Immunotherapy With Dr. David Fischer
Prevention and Treatment An allergist gives answers to our most common questions during allergy season.
Antihistamines can treat some of the symptoms caused by allergies, but more severe symptoms will likely require treatment with topical medications such as nasal sprays and eye drops. An allergist can also provide immunotherapy for those failing the medication plan or wishing to avoid an ongoing need for medication use.
Mediaplanet: How can I tell if I’m having a cold or allergy symptoms?
David Fischer: Some symptoms that people with allergies get are similar to colds, but there are some things to potentially tell them apart. Despite the term “hay fever,” fevers and chills are absent with allergies but present with colds. Allergy symptoms will continue for weeks, whereas cold symptoms will clear up within a week. The symptoms of runny nose, cough, fatigue and itchy eyes could accompany either diagnosis, but itching deep inside the ears or of the palate (roof of the mouth) typically points more to allergy as a cause. If someone tries an allergy medication —other than Benadryl and without a decongestant — a positive response is also suggestive of allergy, as they do nothing for colds
MP: What are the benefits of seeing an allergist vs. using over-the-counter allergy drugs to control my symptoms?
DF: Seeing an allergist can help settle whether the symptoms are from allergy in the first place. Once allergens are identified, avoidance strategies can be discussed as well as a medication plan put together. Antihistamines can treat some of the symptoms caused by allergies, but more severe symptoms will likely require treatment with topical medications such as nasal sprays and eye drops. An allergist can also provide immunotherapy for those failing the medication plan or wishing to avoid an ongoing need for medication use.
MP: What is immunotherapy and what is the difference between subcutaneous immunotherapy (SCIT) and sublingual immunotherapy (SLIT)?
DF: Immunotherapy is the process whereby the allergen someone is allergic to is reintroduced to the allergic individual either subcutaneously — under the skin as a needle (SCIT) — or more recently in Canada as sublingual tablets (pills under the tongue) called SLIT.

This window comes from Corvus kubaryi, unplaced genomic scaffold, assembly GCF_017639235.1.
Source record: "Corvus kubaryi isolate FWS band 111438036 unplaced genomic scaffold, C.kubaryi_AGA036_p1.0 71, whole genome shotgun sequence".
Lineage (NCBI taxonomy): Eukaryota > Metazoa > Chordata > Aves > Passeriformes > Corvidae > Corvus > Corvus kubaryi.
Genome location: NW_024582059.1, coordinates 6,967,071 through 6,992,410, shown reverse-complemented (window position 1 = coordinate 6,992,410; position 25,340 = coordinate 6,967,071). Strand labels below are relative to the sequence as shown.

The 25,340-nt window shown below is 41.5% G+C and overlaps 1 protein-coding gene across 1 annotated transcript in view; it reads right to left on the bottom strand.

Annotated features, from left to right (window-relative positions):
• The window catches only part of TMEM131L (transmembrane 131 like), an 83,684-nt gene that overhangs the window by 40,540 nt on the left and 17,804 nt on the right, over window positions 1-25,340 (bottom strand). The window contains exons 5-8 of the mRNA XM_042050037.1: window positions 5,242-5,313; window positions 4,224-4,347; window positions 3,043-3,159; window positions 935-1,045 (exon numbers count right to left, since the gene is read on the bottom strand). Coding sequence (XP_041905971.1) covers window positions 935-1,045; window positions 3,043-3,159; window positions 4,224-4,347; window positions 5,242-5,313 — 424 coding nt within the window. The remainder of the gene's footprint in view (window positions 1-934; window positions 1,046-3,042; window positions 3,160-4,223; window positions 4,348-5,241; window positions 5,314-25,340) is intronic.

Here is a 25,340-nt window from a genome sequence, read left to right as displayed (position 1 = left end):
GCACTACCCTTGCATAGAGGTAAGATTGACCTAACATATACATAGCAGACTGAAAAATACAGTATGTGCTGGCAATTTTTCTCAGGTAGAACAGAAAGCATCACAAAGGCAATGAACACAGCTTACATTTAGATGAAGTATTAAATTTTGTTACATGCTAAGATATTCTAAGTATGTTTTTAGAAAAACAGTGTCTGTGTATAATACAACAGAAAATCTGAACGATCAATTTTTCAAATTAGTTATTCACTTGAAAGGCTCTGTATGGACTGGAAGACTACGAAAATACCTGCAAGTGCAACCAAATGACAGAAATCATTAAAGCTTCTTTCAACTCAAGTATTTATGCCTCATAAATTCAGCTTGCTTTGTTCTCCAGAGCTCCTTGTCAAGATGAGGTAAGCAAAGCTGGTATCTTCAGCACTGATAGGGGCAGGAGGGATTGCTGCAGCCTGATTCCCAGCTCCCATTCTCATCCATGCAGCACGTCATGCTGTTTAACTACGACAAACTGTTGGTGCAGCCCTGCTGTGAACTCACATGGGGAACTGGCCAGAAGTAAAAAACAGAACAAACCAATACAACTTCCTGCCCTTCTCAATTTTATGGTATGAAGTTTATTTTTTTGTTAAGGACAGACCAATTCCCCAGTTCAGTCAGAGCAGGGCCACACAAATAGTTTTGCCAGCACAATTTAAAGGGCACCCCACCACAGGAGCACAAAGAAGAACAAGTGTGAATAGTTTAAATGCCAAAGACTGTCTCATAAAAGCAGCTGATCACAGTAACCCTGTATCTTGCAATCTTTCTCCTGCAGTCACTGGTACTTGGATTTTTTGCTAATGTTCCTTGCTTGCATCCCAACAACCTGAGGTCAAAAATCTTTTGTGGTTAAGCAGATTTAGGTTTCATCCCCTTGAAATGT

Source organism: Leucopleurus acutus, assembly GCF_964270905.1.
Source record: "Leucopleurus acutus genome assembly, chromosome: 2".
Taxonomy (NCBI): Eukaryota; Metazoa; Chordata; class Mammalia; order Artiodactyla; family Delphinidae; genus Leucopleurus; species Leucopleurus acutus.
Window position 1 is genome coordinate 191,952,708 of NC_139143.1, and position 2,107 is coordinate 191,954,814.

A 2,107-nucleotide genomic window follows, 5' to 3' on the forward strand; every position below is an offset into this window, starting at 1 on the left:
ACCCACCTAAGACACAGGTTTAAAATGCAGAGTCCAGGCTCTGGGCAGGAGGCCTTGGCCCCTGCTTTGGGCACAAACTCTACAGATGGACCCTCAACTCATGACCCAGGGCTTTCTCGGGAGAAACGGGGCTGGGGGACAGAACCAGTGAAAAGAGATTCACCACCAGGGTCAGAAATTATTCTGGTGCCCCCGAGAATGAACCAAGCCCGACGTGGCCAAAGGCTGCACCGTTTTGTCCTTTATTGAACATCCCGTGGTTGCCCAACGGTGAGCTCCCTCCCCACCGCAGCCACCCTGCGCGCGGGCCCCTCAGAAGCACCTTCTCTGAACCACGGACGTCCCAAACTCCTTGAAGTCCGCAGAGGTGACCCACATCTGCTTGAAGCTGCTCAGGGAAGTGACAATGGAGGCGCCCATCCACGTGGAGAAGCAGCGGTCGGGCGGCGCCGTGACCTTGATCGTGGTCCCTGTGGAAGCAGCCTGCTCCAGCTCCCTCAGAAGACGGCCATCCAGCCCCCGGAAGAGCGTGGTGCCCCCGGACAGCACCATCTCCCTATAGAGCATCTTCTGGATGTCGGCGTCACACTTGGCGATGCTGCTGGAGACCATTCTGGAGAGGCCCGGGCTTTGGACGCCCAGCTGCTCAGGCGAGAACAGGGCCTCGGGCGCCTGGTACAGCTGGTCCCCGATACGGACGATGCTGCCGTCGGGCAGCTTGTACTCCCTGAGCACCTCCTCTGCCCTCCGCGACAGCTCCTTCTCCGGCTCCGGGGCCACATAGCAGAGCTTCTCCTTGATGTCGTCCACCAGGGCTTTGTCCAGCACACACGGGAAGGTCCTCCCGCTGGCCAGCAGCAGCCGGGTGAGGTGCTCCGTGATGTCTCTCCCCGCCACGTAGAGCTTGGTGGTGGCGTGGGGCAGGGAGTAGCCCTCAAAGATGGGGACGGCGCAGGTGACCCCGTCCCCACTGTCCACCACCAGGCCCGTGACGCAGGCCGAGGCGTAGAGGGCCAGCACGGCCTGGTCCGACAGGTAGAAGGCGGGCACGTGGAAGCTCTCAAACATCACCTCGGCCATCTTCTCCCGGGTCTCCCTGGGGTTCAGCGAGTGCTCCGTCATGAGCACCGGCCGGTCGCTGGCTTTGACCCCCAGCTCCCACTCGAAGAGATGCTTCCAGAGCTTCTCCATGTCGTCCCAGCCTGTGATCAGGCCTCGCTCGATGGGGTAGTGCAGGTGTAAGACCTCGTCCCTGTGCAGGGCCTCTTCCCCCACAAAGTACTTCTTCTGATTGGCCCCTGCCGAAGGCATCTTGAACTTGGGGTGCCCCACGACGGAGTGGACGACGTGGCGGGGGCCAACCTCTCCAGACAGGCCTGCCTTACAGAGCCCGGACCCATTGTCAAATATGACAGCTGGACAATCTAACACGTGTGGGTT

In both instances, the allergen is presented to different types of immune cells than the ones in the nose and eyes. Terms like “desensitization” refer to the process that increasing the dose via needles helps someone gradually acclimatize to the specific allergens chosen.
Both styles have been shown to provide symptom relief but the risk profile differs.
SCIT can cause red itchy arms and there is a 1/1000 risk of anaphylaxis — a potentially severe systemic allergic reaction — to the injection. It generally requires multiple weekly needles to get to a maintenance dose and is meant to run for three to five years.
SLIT is a daily tablet under the tongue for months at a time. There's a 1/10,000 risk of anaphylaxis, with the first dose to be administered in a physician’s office and the other doses taken at home. Its most common side effect is an itchy mouth or throat that subsides over time. SCIT can be done for quite a number of allergens, but SLIT in Canada is only approved for grass, ragweed, and dust mite. Although the dust mite tablets have received approval, the tablets are not yet available.
MP: Will immunotherapy help permanently eliminate my allergies?
DF: For patients who embark on immunotherapy and benefit from it — not all do — a significant proportion of patients doing SCIT or SLIT will have sustained unresponsiveness after stopping the process after three to five years of use. That improvement can be life-long, but some people will eventually backslide. SCIT and SLIT, however, are the only allergy therapies that have this possibility.
MP: What else can I do to survive allergy season — lifestyle changes or home remedies?
DF: There have been many suggestions as to home remedies for seasonal allergies often revolving around local bee products like honey or pollen. It sounds like the SLIT story, but bees mainly collect the pollens of flowers — which people are not allergic to — so it’s unlikely to benefit anyone. Additionally, I have seen anaphylactic reactions to pollen (Royal Jelly is especially troublesome). During the season, it’s recommended to not hang laundry outside, use air conditioning to your advantage to keep windows closed, and change the furnace filters. Swimming outside can also significantly worsen symptoms so it would be advisable to wear goggles and nose plugs to avoid getting pollen lying on the surface of the water directly into your nose and eyes.